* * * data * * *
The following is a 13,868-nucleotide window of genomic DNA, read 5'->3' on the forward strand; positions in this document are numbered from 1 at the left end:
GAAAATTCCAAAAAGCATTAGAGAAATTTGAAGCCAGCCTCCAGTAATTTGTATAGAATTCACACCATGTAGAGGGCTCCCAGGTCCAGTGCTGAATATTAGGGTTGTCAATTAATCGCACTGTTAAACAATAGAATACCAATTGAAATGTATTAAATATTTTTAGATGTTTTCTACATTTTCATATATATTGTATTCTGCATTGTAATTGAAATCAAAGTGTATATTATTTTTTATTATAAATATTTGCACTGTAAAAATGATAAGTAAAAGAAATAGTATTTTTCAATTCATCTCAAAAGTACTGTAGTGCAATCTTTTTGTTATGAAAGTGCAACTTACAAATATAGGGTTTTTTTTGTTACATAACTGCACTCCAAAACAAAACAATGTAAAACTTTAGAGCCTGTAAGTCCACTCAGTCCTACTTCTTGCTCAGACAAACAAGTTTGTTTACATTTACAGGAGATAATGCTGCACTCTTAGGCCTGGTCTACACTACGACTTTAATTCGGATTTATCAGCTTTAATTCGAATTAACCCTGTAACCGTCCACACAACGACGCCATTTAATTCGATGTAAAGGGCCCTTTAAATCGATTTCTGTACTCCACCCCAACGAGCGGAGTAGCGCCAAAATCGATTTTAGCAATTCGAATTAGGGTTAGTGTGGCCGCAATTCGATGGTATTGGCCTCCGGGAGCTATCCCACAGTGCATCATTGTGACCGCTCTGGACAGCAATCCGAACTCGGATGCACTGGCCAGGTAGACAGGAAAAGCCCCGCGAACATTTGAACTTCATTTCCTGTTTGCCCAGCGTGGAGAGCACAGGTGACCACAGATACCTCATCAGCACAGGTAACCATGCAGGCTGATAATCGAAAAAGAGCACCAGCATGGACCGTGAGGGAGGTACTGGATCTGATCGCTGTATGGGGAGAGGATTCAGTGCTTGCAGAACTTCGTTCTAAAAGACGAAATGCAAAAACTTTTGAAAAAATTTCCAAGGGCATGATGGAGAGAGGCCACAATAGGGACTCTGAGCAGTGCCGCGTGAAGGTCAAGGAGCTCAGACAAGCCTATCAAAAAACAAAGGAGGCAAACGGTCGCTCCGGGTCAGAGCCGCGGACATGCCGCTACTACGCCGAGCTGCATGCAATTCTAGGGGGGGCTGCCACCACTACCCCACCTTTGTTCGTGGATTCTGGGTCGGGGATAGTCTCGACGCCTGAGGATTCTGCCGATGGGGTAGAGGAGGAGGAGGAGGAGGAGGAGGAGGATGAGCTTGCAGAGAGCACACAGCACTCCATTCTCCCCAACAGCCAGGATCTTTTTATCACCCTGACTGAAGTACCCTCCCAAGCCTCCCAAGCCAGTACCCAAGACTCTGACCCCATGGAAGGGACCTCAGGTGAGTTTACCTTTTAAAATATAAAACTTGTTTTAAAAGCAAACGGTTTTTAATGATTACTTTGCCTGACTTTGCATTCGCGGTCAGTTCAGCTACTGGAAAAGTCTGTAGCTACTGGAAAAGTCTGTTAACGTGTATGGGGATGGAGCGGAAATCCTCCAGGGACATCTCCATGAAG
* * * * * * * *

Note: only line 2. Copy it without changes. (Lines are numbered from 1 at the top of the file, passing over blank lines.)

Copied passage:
GAAAATTCCAAAAAGCATTAGAGAAATTTGAAGCCAGCCTCCAGTAATTTGTATAGAATTCACACCATGTAGAGGGCTCCCAGGTCCAGTGCTGAATATTAGGGTTGTCAATTAATCGCACTGTTAAACAATAGAATACCAATTGAAATGTATTAAATATTTTTAGATGTTTTCTACATTTTCATATATATTGTATTCTGCATTGTAATTGAAATCAAAGTGTATATTATTTTTTATTATAAATATTTGCACTGTAAAAATGATAAGTAAAAGAAATAGTATTTTTCAATTCATCTCAAAAGTACTGTAGTGCAATCTTTTTGTTATGAAAGTGCAACTTACAAATATAGGGTTTTTTTTGTTACATAACTGCACTCCAAAACAAAACAATGTAAAACTTTAGAGCCTGTAAGTCCACTCAGTCCTACTTCTTGCTCAGACAAACAAGTTTGTTTACATTTACAGGAGATAATGCTGCACTCTTAGGCCTGGTCTACACTACGACTTTAATTCGGATTTATCAGCTTTAATTCGAATTAACCCTGTAACCGTCCACACAACGACGCCATTTAATTCGATGTAAAGGGCCCTTTAAATCGATTTCTGTACTCCACCCCAACGAGCGGAGTAGCGCCAAAATCGATTTTAGCAATTCGAATTAGGGTTAGTGTGGCCGCAATTCGATGGTATTGGCCTCCGGGAGCTATCCCACAGTGCATCATTGTGACCGCTCTGGACAGCAATCCGAACTCGGATGCACTGGCCAGGTAGACAGGAAAAGCCCCGCGAACATTTGAACTTCATTTCCTGTTTGCCCAGCGTGGAGAGCACAGGTGACCACAGATACCTCATCAGCACAGGTAACCATGCAGGCTGATAATCGAAAAAGAGCACCAGCATGGACCGTGAGGGAGGTACTGGATCTGATCGCTGTATGGGGAGAGGATTCAGTGCTTGCAGAACTTCGTTCTAAAAGACGAAATGCAAAAACTTTTGAAAAAATTTCCAAGGGCATGATGGAGAGAGGCCACAATAGGGACTCTGAGCAGTGCCGCGTGAAGGTCAAGGAGCTCAGACAAGCCTATCAAAAAACAAAGGAGGCAAACGGTCGCTCCGGGTCAGAGCCGCGGACATGCCGCTACTACGCCGAGCTGCATGCAATTCTAGGGGGGGCTGCCACCACTACCCCACCTTTGTTCGTGGATTCTGGGTCGGGGATAGTCTCGACGCCTGAGGATTCTGCCGATGGGGTAGAGGAGGAGGAGGAGGAGGAGGAGGAGGATGAGCTTGCAGAGAGCACACAGCACTCCATTCTCCCCAACAGCCAGGATCTTTTTATCACCCTGACTGAAGTACCCTCCCAAGCCTCCCAAGCCAGTACCCAAGACTCTGACCCCATGGAAGGGACCTCAGGTGAGTTTACCTTTTAAAATATAAAACTTGTTTTAAAAGCAAACGGTTTTTAATGATTACTTTGCCTGACTTTGCATTCGCGGTCAGTTCAGCTACTGGAAAAGTCTGTAGCTACTGGAAAAGTCTGTTAACGTGTATGGGGATGGAGCGGAAATCCTCCAGGGACATCTCCATGAAG